Indian authorities say their troops thwarted an attempt by Chinese soldiers to change the status quo in the northern Ladakh region, where both sides have been locked in a tense standoff along their disputed Himalayan border for more than four months. China has dismissed the allegations.
An Indian army statement Monday said Chinese troops violated the previous consensus and "carried out provocative military movements” but gave no details of what appeared to be a fresh flare-up along the border.
The statement said that the incident took place Saturday and that Indian troops “preempted this PLA activity on the southern bank of Pangong Tso Lake, undertook measures to strengthen our positions and thwart Chinese intentions to unilaterally change facts on ground.”
The statement said India was committed to dialogue but was “also equally determined to protect its territorial integrity.”
In Beijing, Foreign Ministry spokesman Zhao Lijian told a news briefing that Chinese border troops "always strictly abide by the Line of Actual Control, and never cross the line," referring to the undemarcated border between the countries. He said both sides are in communication regarding the situation on the ground. The Line of Actual Control divides their territory.
The strategic Pangong Tso Lake lies at a height of more than 4,200 meters in eastern Ladakh, a barren icy desert where both sides have deployed large contingents of troops since a faceoff in April. It is one of the main points of friction between the countries whose tensions have flared since they accused each other of violations along the Line of Actual Control.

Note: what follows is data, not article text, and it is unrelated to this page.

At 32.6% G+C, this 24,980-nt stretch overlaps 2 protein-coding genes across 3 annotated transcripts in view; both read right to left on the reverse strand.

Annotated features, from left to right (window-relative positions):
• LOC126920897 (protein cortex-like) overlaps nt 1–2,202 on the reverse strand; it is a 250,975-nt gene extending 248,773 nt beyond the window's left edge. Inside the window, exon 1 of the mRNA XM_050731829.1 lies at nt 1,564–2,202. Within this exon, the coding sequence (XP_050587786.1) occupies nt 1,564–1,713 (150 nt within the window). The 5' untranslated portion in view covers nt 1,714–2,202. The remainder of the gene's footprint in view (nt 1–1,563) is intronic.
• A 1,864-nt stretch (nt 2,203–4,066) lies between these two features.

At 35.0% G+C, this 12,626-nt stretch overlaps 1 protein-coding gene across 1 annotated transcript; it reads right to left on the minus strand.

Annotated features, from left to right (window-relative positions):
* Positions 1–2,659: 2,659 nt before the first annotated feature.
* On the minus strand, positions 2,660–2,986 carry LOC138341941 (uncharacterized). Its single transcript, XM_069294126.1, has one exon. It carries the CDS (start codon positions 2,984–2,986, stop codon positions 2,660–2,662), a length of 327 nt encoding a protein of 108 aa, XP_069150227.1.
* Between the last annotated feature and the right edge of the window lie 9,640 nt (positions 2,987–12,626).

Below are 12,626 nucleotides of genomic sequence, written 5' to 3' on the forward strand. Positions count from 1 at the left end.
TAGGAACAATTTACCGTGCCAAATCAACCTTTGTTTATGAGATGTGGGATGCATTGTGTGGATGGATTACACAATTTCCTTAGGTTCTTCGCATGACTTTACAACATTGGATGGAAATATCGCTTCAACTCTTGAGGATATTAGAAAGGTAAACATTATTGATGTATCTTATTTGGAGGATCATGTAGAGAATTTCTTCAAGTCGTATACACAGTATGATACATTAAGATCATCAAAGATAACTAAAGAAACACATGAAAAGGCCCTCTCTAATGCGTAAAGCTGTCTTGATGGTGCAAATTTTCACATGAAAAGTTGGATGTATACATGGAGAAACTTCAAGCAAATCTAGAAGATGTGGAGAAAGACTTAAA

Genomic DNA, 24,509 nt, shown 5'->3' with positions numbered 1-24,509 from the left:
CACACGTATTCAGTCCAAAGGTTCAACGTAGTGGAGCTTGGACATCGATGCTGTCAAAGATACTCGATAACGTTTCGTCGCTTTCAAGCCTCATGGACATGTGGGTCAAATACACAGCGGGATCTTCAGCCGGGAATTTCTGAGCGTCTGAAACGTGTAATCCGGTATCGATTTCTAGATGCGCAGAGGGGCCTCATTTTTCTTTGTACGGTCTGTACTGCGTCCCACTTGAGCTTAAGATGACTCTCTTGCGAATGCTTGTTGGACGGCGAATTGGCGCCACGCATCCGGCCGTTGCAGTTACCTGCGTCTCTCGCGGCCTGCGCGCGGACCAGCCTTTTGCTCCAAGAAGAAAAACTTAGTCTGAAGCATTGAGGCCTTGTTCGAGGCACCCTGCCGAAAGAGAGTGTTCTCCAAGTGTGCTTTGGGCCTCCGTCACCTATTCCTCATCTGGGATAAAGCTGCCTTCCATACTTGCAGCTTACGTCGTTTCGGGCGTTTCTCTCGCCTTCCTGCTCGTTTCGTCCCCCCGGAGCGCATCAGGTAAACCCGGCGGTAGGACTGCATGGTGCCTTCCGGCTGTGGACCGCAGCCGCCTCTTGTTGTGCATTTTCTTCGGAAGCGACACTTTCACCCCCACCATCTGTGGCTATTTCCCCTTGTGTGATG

Beijing and New Delhi have been holding military and diplomatic talks to resolve their territorial dispute but there has been little progress so far.
Tensions between the two Asian countries have spiked since mid-June, when their deadliest border clash in 50 years left 20 Indian soldiers dead in Galwan Valley, also in Ladakh. Although troops have disengaged here, they continue to confront each other at several other points such as Pangong Tso Lake.
China's Defense Ministry spokesperson, Colonel Wu Qian, said in a statement last week that “keeping in mind the big picture” of bilateral ties, India and China need to avoid “misjudgment” and take “concrete steps to bring bilateral relations back to the right track of normal development."
Indian Foreign Ministry spokesperson Anurag Srivastava told reporters on Friday that complete disengagement requires re-deployment of troops by each side towards their regular posts on their respective sides.
The status of large stretches of the border region has remained unresolved since India and China fought a war in 1962.